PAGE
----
Conventional wisdom associates good health with the right sorts of food. Traditional Thai medicines, mostly derived from indigenous plants found in the wild, were for centuries the only dependable cures offered by local healers. While modern medical practice has evolved, belief in natural medicines is still strong. The ingredients used in Thai cooking often provide medicinal benefits. Through the ages, Thai thinkers studied the relationship between natural conditions and the development of various illnesses. They learned to counteract maladies with natural products that offered the opposite effect. Cooling herbs or fruits offset an imbalance of heat, for instance.
The relentless summer heat in Thailand rouses the element of fire in our bodies, creating headaches, thirst, and even constipation. The conventional cure is simple - anything sweet or bitter will do! Tamarinds, oranges, acacia, gourd, pineapples, and watermelons are all effective. Greasy or spicy foods are to be shunned, as they will only heat up the body. High calories of sweet fruits like durian, jackfruit, and longans have similar effects. During the wet season, the element of wind blows strong in our bodies and we can easily catch cold or suffer flatulence. The cure: add some spices; fiery spices such as chilies, sweet basil, fennel, and ginger will warm up the body and soothe these unpleasant conditions.In winter, we often suffer from dry skin, headaches, running nose, and indigestion. Hot, bitter, and sour foods will reduce these complaints. Try dishes containing peppers, chilies, turmeric, galingale, or other spicy ingredients.

Come to Thailand and sample the delicious cuisine! You’ll delightfully satisfy your hunger while taking good care of your health.

วันอาทิตย์ที่ 12 สิงหาคม พ.ศ. 2550

Chicken Satay

You can also make the same recipe with chunks of beef or pork.

1 teaspoon coriander seed
1 teaspoon cumin seed
1 tablespoon chopped garlic
1 tablespoon fresh grated ginger
1 pound chicken breasts, skinned, boned, and cut into bite sized pieces.
2 tablespoons fish sauce
1 tablespoon curry powderpinch turmeric powder (as only a colorant, so very little!)
8 tablespoons coconut milk
3 tablespoons palm sugar

The chicken is beaten flat, using the flat of the blade of a heavy cleaver or using a meat tenderizing mallet. You can also use a rolling pin. The coriander and cumin are toasted and then crushed in a mortar and pestle. The ingredients are then combined to form a marinade, and the chicken is marinated overnight. The pieces of chicken are then threaded on the 8" satay sticks, lossely folding them in half and piercing through the folded meat to form a loose gather.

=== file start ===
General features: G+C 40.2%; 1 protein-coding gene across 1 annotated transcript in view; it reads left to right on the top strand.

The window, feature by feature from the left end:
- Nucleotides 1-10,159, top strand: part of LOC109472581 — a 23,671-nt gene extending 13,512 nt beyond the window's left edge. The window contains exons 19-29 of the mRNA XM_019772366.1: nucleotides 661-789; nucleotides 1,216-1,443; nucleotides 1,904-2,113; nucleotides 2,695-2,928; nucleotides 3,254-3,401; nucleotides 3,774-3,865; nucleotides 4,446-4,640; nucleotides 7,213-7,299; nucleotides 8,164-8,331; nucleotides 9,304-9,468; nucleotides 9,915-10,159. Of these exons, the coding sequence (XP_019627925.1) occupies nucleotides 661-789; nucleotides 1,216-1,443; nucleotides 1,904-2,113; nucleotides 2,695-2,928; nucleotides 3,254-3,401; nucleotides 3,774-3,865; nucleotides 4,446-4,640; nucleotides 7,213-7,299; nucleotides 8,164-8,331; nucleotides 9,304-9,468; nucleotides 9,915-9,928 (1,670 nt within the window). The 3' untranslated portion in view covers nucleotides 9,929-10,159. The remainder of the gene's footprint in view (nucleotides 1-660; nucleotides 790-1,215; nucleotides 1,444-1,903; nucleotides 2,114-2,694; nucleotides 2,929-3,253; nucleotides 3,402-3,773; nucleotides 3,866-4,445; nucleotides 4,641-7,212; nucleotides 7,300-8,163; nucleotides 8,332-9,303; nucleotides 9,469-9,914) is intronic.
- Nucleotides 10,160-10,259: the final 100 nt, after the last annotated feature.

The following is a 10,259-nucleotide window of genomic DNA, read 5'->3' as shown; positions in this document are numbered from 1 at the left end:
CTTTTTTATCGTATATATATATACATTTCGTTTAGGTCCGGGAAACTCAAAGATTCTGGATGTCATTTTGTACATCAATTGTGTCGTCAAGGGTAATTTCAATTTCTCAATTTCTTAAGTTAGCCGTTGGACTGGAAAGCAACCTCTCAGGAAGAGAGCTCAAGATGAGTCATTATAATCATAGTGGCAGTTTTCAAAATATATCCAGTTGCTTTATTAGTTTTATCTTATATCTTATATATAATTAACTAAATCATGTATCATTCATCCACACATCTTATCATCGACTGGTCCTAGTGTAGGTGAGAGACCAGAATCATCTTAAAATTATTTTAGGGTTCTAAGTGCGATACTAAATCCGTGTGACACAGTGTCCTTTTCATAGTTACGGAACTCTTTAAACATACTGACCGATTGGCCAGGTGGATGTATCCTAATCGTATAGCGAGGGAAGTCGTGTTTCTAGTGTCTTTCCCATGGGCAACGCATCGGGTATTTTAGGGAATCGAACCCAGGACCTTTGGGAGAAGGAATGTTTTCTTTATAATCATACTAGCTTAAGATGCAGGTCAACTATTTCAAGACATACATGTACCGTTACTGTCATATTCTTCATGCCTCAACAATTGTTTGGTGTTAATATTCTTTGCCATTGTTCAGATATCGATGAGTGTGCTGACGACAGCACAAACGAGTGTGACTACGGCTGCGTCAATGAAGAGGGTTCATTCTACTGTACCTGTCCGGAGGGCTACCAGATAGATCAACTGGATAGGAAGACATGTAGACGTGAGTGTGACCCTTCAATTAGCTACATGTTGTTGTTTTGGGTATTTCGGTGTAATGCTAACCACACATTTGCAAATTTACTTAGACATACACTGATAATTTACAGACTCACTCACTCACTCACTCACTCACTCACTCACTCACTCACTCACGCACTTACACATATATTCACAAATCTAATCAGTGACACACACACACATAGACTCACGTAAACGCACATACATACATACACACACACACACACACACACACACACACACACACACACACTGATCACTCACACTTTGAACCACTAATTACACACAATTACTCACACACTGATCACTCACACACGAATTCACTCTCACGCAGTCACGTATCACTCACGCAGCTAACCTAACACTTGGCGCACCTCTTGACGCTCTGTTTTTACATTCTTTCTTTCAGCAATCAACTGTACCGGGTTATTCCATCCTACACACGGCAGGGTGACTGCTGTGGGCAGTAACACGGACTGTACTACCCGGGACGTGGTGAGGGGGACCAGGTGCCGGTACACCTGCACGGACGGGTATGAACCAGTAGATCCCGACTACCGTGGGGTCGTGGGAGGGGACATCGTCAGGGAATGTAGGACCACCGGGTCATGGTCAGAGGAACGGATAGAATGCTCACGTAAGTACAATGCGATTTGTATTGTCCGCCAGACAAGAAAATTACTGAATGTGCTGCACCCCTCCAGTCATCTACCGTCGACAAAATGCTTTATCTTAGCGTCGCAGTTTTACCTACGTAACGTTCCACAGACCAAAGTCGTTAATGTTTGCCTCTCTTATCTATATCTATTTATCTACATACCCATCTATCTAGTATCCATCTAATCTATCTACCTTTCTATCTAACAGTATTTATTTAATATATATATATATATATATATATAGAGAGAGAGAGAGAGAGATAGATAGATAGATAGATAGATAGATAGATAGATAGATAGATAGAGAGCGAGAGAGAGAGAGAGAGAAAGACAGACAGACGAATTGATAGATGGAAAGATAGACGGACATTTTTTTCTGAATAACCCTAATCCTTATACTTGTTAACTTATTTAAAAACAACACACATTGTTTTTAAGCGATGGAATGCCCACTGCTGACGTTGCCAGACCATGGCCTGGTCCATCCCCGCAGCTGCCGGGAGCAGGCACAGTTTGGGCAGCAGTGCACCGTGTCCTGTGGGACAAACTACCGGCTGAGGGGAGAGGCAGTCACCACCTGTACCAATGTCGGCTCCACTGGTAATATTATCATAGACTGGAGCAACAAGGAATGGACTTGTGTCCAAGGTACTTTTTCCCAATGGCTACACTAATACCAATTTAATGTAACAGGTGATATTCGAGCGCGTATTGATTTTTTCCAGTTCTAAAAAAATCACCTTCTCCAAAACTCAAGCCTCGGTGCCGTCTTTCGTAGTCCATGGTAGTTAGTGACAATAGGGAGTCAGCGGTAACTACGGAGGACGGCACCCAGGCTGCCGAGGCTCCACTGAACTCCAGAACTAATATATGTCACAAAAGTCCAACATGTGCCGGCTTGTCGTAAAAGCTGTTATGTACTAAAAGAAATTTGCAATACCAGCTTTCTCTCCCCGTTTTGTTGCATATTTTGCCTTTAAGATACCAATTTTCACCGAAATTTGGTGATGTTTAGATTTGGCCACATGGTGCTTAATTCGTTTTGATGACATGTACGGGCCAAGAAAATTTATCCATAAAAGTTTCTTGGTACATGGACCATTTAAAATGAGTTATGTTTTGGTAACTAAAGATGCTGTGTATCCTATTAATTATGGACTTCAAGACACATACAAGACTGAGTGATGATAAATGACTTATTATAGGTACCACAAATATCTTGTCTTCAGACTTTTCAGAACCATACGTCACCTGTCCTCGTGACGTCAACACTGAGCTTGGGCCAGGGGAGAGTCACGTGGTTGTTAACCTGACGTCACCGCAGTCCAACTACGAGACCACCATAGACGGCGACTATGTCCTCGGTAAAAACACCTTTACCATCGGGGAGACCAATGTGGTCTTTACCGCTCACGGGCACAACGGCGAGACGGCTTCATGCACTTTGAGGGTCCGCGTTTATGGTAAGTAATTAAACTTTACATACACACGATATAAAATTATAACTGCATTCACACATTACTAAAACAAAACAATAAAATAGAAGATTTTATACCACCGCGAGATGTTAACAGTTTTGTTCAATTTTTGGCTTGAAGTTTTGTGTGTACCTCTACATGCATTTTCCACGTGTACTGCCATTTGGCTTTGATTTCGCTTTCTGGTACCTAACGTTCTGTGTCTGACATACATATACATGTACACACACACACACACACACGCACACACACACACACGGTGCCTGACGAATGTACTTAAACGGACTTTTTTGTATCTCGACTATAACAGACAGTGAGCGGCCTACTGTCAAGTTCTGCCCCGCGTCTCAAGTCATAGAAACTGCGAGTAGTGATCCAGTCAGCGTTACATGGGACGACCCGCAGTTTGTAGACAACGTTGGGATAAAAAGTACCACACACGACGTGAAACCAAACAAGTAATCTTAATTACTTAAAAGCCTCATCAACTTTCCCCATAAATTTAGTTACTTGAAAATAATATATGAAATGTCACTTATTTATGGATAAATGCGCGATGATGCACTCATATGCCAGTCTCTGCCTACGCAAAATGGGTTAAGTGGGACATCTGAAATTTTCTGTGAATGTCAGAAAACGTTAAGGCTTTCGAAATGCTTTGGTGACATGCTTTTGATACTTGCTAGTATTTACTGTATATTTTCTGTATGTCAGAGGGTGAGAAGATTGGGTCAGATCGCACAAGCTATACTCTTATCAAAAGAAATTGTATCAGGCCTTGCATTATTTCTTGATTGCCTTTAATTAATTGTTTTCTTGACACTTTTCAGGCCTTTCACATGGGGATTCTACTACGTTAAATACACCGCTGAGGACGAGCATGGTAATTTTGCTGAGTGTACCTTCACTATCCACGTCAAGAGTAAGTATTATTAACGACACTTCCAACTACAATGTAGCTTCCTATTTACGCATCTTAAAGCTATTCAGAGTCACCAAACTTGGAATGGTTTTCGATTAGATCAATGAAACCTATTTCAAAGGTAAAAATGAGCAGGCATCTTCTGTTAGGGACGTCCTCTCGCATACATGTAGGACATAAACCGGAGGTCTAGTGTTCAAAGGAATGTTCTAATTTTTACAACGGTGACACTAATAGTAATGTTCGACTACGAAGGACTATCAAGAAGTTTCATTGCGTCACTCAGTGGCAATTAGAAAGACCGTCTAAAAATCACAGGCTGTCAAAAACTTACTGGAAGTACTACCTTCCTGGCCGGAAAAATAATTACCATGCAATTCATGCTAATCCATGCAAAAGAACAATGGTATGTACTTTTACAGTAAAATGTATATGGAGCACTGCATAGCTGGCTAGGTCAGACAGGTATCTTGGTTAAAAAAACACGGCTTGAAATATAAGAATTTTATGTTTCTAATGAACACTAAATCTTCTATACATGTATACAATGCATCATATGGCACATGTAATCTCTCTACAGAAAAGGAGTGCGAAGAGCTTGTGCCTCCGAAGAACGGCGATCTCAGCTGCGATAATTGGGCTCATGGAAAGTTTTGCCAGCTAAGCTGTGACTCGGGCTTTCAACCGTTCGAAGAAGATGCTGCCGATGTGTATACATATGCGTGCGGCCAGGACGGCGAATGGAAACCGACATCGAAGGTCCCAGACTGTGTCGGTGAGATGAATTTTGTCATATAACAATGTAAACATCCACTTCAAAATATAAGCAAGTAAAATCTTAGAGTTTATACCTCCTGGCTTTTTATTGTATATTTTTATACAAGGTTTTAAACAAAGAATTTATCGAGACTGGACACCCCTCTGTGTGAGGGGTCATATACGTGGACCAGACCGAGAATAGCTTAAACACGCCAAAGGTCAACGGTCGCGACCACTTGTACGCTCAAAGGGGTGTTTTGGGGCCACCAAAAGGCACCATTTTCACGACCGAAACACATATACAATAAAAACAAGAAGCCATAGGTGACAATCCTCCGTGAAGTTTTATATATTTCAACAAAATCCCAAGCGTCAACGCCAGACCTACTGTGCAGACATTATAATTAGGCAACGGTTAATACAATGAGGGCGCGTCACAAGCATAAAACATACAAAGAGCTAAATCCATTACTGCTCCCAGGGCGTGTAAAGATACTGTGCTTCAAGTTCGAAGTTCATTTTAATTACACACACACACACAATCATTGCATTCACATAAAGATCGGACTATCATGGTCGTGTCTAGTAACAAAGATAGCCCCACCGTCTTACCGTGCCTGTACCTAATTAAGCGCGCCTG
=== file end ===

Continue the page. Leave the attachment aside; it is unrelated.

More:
The completed sticks are then grilled, broiled or barbequed on fairly high heat (they taste best done over charcoal, as they absorb the smoke). Turn them regularly and brush them liberally with the remaining marinade. Cooking should take between 5 and 10 minutes depending on the heat of your cooker.

Nam jim satay (Peanut Sauce).

4 ounces of roasted (unsalted) peanuts
3-4 cloves garlic, chopped
1 ounce chopped onion
1-2 tablespoon red or massaman curry paste
1 teaspoon fish sauce8 tablespoons coconut milk
4-6 teaspoons lime juice (to taste).
2-3 teaspoons palm sugar.
First grind or crush the peanuts to a fairly fine powder. Then combine them with the remaining ingredients (except the lime juice), to form a smooth sauce. If the sauce is too thick, you can thin it with a little chicken stock. Now add the lime juice, tasting as you progress to check the balance of flavors is correct.

Note use red curry paste with beef or pork satay, massaman with chicken. If you are doing shrimp satay then use half the quantity of massaman paste.

A jad (cucumber sauce)

4 tablespoons rice vinegar
1 teaspoon sugar
2-3 tablespoons cucumber, very coarsely chopped or sliced
2 shallots (or any variety of purple onion) chopped
3-4 Thai chile peppers, thinly sliced.

Combine the ingredients, and leave to stand overnight.Each diner should have a small bowl of nam jim and a small bowl of a jad. However the satay themselves are normally served "communally".